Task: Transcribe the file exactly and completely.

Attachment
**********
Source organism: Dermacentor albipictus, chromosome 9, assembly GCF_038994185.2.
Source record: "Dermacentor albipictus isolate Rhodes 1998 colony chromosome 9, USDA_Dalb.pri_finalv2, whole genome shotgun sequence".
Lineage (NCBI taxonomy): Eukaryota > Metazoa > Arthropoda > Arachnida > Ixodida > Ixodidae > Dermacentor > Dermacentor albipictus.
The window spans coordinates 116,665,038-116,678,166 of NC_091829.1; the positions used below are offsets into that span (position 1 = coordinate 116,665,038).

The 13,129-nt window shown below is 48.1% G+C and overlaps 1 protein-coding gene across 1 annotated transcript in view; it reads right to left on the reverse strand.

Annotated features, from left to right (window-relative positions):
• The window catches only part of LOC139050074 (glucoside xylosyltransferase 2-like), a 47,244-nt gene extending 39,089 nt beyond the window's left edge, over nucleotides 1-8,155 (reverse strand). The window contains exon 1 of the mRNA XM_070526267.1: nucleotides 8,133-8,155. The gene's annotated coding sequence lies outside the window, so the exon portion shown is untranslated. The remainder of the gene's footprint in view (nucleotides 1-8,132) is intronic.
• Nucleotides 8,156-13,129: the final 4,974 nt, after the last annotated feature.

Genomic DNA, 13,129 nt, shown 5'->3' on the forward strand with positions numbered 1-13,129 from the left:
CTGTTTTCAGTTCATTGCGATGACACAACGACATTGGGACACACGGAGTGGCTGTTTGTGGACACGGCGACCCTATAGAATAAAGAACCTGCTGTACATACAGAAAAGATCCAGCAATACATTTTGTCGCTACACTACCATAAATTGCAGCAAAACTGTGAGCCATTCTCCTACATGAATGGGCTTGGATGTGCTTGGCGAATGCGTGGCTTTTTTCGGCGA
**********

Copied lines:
Source organism: Dermacentor albipictus, chromosome 9, assembly GCF_038994185.2.
Source record: "Dermacentor albipictus isolate Rhodes 1998 colony chromosome 9, USDA_Dalb.pri_finalv2, whole genome shotgun sequence".
Lineage (NCBI taxonomy): Eukaryota > Metazoa > Arthropoda > Arachnida > Ixodida > Ixodidae > Dermacentor > Dermacentor albipictus.
The window spans coordinates 116,665,038-116,678,166 of NC_091829.1; the positions used below are offsets into that span (position 1 = coordinate 116,665,038).

The 13,129-nt window shown below is 48.1% G+C and overlaps 1 protein-coding gene across 1 annotated transcript in view; it reads right to left on the reverse strand.

Annotated features, from left to right (window-relative positions):
• The window catches only part of LOC139050074 (glucoside xylosyltransferase 2-like), a 47,244-nt gene extending 39,089 nt beyond the window's left edge, over nucleotides 1-8,155 (reverse strand). The window contains exon 1 of the mRNA XM_070526267.1: nucleotides 8,133-8,155. The gene's annotated coding sequence lies outside the window, so the exon portion shown is untranslated. The remainder of the gene's footprint in view (nucleotides 1-8,132) is intronic.
• Nucleotides 8,156-13,129: the final 4,974 nt, after the last annotated feature.

Genomic DNA, 13,129 nt, shown 5'->3' on the forward strand with positions numbered 1-13,129 from the left:
CTGTTTTCAGTTCATTGCGATGACACAACGACATTGGGACACACGGAGTGGCTGTTTGTGGACACGGCGACCCTATAGAATAAAGAACCTGCTGTACATACAGAAAAGATCCAGCAATACATTTTGTCGCTACACTACCATAAATTGCAGCAAAACTGTGAGCCATTCTCCTACATGAATGGGCTTGGATGTGCTTGGCGAATGCGTGGCTTTTTTCGGCGA